Bone Marrow Transplants Shown to Cure Mentally Ill Mice, Linking Immune Issues to Psychiatric Disorders
Feeling a bit obsessive-compulsive? New research suggests maybe it’s not all in your head after all. More likely, researchers say, … Continued
Feeling a bit obsessive-compulsive? New research suggests maybe it’s not all in your head after all. More likely, researchers say, it’s in your bones. A Nobel laureate at the University of Utah claims he has cured an OCD-like behavior in mice by giving them bone marrow transplants.
That’s right, bone marrow transplants. And while the costs and risks associated with bone marrow transplants make it such that humans would not want to consider the procedure as a treatment option for mental illness, the findings show a direct link between a psychiatric disorder and problems with the immune system. That could potentially inspire a new spate of immune-based research into treatments for maladies often perceived as neural or behavioral.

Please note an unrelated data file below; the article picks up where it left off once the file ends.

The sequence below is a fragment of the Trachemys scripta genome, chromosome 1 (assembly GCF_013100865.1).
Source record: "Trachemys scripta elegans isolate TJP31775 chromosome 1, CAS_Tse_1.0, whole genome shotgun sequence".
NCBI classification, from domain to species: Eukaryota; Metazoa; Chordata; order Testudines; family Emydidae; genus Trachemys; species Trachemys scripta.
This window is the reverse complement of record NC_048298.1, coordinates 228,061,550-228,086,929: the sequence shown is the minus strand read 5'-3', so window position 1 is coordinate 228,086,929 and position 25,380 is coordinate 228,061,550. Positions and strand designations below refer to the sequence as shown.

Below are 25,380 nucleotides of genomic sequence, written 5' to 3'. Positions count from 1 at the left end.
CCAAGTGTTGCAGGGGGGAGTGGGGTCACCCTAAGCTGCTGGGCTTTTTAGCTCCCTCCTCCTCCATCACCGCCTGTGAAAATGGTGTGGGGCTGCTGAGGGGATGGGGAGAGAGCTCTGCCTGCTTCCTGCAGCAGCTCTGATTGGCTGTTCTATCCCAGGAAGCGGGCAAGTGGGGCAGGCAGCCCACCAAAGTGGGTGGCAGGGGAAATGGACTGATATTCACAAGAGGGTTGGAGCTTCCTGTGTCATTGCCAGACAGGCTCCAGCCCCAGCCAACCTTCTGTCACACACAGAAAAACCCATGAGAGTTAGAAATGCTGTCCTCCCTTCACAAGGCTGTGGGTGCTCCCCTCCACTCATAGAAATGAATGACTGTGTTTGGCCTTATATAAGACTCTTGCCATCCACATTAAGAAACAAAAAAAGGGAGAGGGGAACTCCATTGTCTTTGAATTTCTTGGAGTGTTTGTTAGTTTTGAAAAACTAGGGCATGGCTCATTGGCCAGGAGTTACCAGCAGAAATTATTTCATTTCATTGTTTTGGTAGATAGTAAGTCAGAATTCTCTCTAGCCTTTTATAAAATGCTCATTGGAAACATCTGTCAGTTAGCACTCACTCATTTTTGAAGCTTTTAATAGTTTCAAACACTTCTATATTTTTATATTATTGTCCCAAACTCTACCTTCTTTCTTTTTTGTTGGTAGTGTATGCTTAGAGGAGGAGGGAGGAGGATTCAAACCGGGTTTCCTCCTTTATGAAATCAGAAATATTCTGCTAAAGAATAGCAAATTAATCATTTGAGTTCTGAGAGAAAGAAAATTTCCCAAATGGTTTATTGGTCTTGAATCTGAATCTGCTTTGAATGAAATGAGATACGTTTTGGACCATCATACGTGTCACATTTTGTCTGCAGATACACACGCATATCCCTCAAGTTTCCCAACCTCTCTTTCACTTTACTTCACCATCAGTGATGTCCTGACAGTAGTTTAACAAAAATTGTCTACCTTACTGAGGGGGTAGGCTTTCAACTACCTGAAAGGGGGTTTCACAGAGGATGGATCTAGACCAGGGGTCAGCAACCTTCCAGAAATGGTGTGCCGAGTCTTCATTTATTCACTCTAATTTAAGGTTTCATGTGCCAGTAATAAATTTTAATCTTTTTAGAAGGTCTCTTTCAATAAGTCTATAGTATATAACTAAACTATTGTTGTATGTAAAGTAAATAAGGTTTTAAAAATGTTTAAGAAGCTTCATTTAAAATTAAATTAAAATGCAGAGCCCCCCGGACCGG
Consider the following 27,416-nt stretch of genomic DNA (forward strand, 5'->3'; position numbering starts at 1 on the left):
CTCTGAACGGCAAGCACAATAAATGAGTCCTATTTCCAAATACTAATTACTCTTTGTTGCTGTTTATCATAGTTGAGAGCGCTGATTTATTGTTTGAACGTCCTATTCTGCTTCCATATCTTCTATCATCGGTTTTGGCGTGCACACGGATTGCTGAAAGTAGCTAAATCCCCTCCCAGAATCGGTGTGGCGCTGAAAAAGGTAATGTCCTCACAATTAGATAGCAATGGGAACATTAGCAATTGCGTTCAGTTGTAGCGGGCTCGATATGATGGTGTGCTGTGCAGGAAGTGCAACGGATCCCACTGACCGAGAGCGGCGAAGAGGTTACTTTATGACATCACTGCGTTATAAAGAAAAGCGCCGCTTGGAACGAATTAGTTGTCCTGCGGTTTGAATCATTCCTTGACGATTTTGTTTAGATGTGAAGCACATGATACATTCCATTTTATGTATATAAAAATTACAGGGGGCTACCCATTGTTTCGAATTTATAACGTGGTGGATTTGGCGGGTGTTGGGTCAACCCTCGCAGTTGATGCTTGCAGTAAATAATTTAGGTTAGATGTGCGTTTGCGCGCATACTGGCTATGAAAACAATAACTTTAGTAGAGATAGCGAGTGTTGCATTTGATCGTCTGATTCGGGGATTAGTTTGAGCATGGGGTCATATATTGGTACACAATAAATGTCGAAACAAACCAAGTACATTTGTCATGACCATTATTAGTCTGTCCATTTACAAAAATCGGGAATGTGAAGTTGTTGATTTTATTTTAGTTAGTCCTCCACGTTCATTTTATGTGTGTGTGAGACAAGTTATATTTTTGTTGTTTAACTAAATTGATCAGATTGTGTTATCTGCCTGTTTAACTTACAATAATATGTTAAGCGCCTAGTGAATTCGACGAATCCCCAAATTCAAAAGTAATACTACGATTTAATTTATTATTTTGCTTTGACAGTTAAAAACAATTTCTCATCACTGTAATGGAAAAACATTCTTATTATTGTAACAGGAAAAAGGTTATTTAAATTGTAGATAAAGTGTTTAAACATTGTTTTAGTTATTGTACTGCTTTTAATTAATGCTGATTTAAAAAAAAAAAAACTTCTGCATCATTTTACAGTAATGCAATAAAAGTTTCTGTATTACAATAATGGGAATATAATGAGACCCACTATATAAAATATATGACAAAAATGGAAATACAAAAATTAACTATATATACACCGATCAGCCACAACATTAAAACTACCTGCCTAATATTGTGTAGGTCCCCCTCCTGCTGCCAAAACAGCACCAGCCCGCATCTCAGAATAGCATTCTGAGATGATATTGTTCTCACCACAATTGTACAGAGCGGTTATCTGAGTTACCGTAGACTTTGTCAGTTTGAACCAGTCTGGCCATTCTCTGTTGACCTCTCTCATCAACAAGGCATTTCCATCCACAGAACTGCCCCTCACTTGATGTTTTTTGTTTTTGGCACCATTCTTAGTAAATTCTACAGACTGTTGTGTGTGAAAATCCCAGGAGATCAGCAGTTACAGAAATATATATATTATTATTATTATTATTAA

To make the immune-psychiatric connection, the team performed bone marrow transplants on mice that carry a defective gene that causes them to groom themselves too often and for far too long, rubbing their fur completely off in places and sometimes even resulting in skin wounds. It’s similar to the human disorder trichotillomania, which causes people to pull their own hair out. It’s also quite comparable to obsessive-compulsive disorder, or OCD.
The mice who received the healthy bone marrow were cured of their disorders. Further, when researchers injected that faulty bone marrow into healthy mice, they quickly developed the disorder. The problem revolves around a specific cell type called micoglia. About 60 percent of a person’s microglial cells originate in the brain during early stages of development. The rest form in bone marrow and move to the brain, and those were the cells causing the problem.
While the breakthrough doesn’t provide a hard-and-fast cure for OCD and related disorders, it could lead to a greater focus on immune-based research. As a discipline, we know so much more about the immune system and how to treat it than we do the brain and its processes, and psychiatric researchers could potentially find the cures they are looking for not in the brain, but elsewhere in the body.